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Contextualizing the features of the psychological contract: the case of Malta

Cassar, V. and Briner, Rob B. (2009) Contextualizing the features of the psychological contract: the case of Malta. Journal of Managerial Psychology 24 (7), pp. 677-694. ISSN 0268-3946.

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Official URL: http://dx.doi.org/10.1108/02683940910989048

Abstract

The psychological contract is defined as a perceived exchange agreement of promissory obligations between employee and organization. Most approaches to this concept ignore the role of context in shaping its features. However, others have pointed out the need to evaluate the features of the construct within the context in which it is studied. Three salient features of the construct include the use of the term “promises” versus “obligations”, its implicit nature and reference to the “other” party, and the exchange content. Rousseau and Schalk suggest that these features are weighted and interpreted differently across different countries. The purpose of this paper is to test this proposition in the island state of Malta, a European Union micro-state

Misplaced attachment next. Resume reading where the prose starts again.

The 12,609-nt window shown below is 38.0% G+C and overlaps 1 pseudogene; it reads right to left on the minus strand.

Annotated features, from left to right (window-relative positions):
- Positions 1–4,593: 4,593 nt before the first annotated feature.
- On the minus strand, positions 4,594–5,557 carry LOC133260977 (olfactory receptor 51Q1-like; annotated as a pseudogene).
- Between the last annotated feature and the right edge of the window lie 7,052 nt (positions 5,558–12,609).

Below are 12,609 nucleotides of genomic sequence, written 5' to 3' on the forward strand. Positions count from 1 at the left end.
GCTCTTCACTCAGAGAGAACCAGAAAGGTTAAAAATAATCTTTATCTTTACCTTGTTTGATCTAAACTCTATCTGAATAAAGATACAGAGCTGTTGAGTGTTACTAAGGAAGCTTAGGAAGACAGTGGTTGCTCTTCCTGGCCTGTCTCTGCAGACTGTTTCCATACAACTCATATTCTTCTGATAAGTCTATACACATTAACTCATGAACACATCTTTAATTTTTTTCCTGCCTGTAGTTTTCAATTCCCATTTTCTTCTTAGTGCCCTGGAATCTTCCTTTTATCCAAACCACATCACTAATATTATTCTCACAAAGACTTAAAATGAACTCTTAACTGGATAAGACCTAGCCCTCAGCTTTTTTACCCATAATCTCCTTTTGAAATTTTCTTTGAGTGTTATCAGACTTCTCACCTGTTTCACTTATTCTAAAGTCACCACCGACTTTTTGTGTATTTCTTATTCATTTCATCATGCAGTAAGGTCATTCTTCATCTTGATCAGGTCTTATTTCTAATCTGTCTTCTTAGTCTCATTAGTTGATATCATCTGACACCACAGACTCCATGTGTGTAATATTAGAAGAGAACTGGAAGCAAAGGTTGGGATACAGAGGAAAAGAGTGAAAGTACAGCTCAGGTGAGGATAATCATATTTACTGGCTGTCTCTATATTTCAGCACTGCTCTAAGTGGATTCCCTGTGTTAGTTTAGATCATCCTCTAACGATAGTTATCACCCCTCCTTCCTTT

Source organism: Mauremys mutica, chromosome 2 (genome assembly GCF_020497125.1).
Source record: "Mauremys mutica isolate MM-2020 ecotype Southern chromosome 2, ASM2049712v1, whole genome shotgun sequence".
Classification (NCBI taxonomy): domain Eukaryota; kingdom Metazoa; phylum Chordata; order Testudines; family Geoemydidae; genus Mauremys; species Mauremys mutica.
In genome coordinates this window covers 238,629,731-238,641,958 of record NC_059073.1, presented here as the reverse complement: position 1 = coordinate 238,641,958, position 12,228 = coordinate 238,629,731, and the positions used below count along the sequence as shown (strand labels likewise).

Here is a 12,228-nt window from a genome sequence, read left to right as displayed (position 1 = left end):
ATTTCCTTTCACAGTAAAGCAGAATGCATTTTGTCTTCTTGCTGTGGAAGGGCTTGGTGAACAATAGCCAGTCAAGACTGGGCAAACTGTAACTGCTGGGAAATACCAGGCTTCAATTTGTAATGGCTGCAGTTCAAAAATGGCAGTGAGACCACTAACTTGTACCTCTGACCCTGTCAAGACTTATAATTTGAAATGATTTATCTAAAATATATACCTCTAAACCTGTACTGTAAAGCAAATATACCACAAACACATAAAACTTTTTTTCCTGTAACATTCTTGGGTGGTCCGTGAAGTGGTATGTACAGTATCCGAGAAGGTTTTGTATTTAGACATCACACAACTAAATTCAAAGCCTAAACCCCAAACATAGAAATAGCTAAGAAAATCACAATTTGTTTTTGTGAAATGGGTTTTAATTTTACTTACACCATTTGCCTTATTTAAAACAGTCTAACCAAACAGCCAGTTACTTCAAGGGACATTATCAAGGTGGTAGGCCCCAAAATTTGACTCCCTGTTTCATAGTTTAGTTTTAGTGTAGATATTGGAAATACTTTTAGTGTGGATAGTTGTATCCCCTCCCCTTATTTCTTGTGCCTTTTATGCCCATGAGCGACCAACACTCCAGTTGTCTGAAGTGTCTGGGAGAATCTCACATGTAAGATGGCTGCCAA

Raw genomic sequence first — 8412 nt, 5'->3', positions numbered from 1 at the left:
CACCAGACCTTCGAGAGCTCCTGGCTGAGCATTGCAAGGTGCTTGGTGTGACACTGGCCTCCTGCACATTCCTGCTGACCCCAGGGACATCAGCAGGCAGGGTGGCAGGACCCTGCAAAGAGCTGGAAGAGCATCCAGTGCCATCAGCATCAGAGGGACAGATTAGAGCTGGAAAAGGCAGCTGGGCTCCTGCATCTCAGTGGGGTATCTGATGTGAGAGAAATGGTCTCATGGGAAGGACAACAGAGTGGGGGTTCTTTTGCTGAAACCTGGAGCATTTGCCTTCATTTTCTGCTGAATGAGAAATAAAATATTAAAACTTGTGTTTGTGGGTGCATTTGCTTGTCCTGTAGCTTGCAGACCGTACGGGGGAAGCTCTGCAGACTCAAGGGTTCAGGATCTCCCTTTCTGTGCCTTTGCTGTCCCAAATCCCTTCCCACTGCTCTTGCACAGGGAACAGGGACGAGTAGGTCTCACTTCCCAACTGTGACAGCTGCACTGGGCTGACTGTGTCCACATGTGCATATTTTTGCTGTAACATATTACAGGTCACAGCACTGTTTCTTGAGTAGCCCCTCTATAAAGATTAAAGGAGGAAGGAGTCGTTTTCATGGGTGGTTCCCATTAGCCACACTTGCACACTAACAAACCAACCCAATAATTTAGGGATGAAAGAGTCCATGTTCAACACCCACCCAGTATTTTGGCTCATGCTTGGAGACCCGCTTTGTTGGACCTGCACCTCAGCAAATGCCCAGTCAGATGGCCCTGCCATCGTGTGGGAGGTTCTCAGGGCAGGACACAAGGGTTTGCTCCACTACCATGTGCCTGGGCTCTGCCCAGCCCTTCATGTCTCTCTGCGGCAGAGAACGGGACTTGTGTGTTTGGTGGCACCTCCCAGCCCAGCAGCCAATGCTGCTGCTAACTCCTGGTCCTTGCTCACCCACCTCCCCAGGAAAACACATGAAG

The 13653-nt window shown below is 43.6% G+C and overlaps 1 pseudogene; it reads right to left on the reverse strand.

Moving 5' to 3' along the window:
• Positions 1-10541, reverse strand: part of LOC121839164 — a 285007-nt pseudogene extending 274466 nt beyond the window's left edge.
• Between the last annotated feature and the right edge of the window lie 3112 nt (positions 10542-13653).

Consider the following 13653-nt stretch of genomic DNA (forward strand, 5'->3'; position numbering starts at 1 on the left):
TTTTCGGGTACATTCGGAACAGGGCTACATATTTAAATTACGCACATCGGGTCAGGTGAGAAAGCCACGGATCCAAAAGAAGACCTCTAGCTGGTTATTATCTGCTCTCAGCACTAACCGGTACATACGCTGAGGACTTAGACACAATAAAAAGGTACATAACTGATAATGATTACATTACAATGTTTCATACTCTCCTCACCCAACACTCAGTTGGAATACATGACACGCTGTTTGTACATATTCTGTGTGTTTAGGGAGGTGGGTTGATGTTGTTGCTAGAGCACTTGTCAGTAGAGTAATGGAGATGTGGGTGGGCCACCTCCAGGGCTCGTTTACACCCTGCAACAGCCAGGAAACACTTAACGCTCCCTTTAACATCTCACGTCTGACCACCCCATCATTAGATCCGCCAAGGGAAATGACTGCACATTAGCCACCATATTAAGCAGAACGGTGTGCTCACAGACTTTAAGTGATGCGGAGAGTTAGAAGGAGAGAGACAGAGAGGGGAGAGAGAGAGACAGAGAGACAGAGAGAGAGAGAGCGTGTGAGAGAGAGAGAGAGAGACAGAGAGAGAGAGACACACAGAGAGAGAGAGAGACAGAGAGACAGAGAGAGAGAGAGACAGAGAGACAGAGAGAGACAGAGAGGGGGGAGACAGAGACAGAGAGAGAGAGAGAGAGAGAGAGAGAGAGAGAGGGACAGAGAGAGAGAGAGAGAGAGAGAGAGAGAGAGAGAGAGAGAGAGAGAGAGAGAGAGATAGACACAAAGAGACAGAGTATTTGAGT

Item Type: Article
Keyword(s) / Subject(s): Employee relations, Malta, psychological contracts
School or Research Centre: Birkbeck Schools and Research Centres > School of Business, Economics & Informatics > Organizational Psychology
Depositing User: Administrator
Date Deposited: 26 Jan 2011 15:19
Last Modified: 17 Apr 2013 12:18
URI: http://eprints.bbk.ac.uk/id/eprint/2013

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